A place where I can chronicle my family's journey through cancer. A place where WE can discuss our concerns. A place where WE can inspire each other. A place for hope.

Thursday, June 3, 2010

Wellness Wednesdays

Avoid food products containing ingredients that no ordinary human would keep in the pantry. Ethoxylated diglycerides? Cellulose? Xanthan gum? Calcium propionate? Ammonium sulfate? If you wouldn't cook with them yourself, why let others use these ingredients to cook for you? The food scientists' chemistry set is designed to extend shelf life, make old food look fresher and more appetizing than it really is, and get you to eat more. Whether or not any of these additives pose a proven hazard to your health, many of them haven't been eaten by humans for very long, so they are best avoided. Source: Food Rules by Michael Pollan

#20: Get out of the supermarket whenever you can. You won't find any high-fructose corn syrup at the farmers' market. You also won't find any elaborately processed food products, any packages with long lists of unpronounceable ingredients or dubious health claims, anything microwaveable, or, perhaps best of all, any old food from far away. What you will find are fresh, whole foods harvested at the peak of their taste and nutritional quality - precisely the kind your great-grandmother, or even your Neolithic ancestors, would easily recognize as food. The kind that is alive and eventually will rot. Source: Food Rules by Michael Pollan

#21: Eat more like the French. Or the Japanese. Or the Italians. Or the Greeks. People who eat according to the rules of a traditional food culture are generally healthier than those of us eating a modern Western diet of processed foods. Any traditional diet will do: If it were not a healthy diet, the people who follow it wouldn't still be around. True, food cultures are embedded in societies and economies and ecologies, and some of them travel better than others, Inuit not so well as Italian. In borrowing from a food culture, pay attention to HOW a culture eats as well as to what it eats. In the case of the French paradox, for example, it may not be the dietary nutrients that keep the French healthy (lots of saturated fat and white flour?!) as much as their food habits: small portions eaten at leisurely communal meals; no second helpings or snacking. Pay attention, too, to the combinations of foods in traditional cultures: In Latin America, corn is traditionally cooked with lime and eaten with beans; what would otherwise be a nutritionally deficient staple becomes the basis of a healthy, balanced diet. (The beans supply amino acids lacking in corn, and the lime makes niacin available). Cultures that took corn from Latin America without the beans or the lime wound up with serious nutritional deficiencies such as pellagra. Traditional diets are more than the sum of their food parts. Source: Food Rules by Michael Pollan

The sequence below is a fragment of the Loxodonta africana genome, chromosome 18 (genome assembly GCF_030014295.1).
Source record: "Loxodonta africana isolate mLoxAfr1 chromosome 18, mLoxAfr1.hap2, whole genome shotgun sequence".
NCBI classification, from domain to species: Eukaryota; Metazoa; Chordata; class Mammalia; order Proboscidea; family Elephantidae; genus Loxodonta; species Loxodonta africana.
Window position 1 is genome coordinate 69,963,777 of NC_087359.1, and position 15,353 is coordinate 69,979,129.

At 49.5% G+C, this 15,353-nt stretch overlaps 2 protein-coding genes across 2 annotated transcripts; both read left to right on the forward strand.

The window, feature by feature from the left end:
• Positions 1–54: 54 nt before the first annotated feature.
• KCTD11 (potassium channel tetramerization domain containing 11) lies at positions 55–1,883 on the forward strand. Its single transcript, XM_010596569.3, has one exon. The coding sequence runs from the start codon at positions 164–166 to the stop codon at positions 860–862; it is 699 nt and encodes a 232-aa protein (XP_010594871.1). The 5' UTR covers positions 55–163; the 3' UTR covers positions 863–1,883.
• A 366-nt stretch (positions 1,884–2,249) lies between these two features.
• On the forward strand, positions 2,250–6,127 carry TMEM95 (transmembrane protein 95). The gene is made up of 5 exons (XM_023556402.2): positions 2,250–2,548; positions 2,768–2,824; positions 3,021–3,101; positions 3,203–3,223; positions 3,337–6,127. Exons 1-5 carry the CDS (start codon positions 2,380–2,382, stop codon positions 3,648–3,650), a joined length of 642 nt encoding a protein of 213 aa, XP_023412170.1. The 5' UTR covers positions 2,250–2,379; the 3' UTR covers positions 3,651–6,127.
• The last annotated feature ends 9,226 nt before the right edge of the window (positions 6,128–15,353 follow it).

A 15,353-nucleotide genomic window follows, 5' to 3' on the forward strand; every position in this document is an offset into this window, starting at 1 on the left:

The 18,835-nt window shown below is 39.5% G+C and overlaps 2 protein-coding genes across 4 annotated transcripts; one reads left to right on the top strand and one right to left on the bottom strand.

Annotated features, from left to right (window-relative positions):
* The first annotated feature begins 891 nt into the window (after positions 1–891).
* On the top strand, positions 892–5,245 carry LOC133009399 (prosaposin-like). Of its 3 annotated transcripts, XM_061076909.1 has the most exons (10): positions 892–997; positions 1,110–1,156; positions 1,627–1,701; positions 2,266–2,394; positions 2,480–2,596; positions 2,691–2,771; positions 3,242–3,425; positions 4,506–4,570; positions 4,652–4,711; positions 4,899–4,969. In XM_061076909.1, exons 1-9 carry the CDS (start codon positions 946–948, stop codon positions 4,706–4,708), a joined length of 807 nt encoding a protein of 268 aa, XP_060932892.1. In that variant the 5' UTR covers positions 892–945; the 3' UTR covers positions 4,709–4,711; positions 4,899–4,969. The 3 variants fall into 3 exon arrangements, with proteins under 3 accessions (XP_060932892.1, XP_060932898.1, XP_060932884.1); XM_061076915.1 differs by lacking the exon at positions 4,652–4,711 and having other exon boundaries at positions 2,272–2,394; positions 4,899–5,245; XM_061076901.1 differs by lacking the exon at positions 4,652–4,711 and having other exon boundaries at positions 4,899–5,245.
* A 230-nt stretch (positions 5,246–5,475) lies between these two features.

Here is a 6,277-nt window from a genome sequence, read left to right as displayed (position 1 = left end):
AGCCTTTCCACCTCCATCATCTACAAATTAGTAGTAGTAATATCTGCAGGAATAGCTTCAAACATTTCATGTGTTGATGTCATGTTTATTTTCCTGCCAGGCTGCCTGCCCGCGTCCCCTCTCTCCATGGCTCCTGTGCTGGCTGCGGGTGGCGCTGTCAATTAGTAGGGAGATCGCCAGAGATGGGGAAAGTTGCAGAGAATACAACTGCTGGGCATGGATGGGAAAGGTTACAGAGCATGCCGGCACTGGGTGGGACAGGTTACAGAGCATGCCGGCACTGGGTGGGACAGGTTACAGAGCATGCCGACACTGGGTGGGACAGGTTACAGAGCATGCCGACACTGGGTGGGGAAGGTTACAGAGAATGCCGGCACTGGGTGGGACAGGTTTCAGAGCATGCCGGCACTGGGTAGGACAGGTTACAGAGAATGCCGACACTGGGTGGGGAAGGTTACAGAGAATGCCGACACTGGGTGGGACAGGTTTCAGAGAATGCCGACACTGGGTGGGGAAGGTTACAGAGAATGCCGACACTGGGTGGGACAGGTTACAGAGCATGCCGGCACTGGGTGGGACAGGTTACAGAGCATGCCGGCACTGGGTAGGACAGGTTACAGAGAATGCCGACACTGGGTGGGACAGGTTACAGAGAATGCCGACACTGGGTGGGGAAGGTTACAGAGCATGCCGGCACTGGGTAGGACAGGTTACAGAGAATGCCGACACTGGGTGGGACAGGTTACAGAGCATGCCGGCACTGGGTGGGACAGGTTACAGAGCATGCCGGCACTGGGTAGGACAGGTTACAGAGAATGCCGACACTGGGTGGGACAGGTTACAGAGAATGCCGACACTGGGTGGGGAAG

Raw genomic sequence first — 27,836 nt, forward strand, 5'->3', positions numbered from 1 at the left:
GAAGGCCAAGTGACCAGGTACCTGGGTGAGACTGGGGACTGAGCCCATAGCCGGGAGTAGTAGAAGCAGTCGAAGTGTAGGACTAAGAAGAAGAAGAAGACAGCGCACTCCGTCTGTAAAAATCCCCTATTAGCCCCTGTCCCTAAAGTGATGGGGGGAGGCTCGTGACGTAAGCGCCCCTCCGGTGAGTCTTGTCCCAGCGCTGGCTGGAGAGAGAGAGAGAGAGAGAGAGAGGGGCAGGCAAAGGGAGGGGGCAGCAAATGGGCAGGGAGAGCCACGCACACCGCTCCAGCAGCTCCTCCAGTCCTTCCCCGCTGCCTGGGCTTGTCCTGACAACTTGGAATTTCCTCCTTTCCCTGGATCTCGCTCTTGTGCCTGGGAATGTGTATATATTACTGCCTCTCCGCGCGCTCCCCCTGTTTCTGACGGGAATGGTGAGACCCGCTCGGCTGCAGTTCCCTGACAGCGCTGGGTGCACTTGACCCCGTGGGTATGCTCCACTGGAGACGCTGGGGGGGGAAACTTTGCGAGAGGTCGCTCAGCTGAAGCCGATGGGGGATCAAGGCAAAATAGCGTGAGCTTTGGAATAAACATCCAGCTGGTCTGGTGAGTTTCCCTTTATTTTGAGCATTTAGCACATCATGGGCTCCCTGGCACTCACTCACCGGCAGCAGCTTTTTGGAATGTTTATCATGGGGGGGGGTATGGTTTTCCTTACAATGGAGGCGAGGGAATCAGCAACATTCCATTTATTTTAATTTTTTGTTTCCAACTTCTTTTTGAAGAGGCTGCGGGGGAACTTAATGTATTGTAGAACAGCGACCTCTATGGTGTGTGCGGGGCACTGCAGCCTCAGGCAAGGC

#22: Eat Slowly. Not just so you'll be more likely to know when to stop. Eat slowly enough to savor your food; you'll need less of it to feel satisfied. If it is a food experience rather than mere calories you're after, the slower you eat, the more of an experience you will have. There is an Indian proverb that gets at this idea: "Drink your food, chew your drink." In other words, eat slowly enough, and chew thoroughly enough, to liquefy your food, and move your drink around in your mouth to thoroughly taste it before swallowing. The recommendation sounds a bit clinical perhaps, but try following it at least to the point of fully appreciating what's in your mouth. Another strategy, encoded in a table manner that's been all but forgotten: "Put down your fork between bites." Source: Food Rules by Michael Pollan

#23: Breakfast like a king, lunch like a prince, dinner like a pauper. Eating a big meal late in the day sounds unhealthy, though in fact the science isn't conclusive. Some research suggests that eating close to bedtime elevates triglyceride levels in the blood, a marker for heart disease that is also implicated in weight gain. Also, the more physically active you are after a meal, the more of the energy in that meal your muscles will burn before the body stores it as fat. But some researchers believe a calorie is a calorie, no matter what time of day it is consumed. Even if this is true, however, front-loading your eating in the early part of the day will probably result in fewer total calories consumed, since people are generally less hungry in the morning. A related adage: "After lunch, sleep awhile; after dinner, walk a mile." Source: Food Rules by Michael Pollan

1 comment:

  1. I love you Wellness Wednesdays. I was thinking today about the first time you posted. You were so scared and confused. And you are so confident now. I know your Mom appreciates you so much.

    Rebecca Weber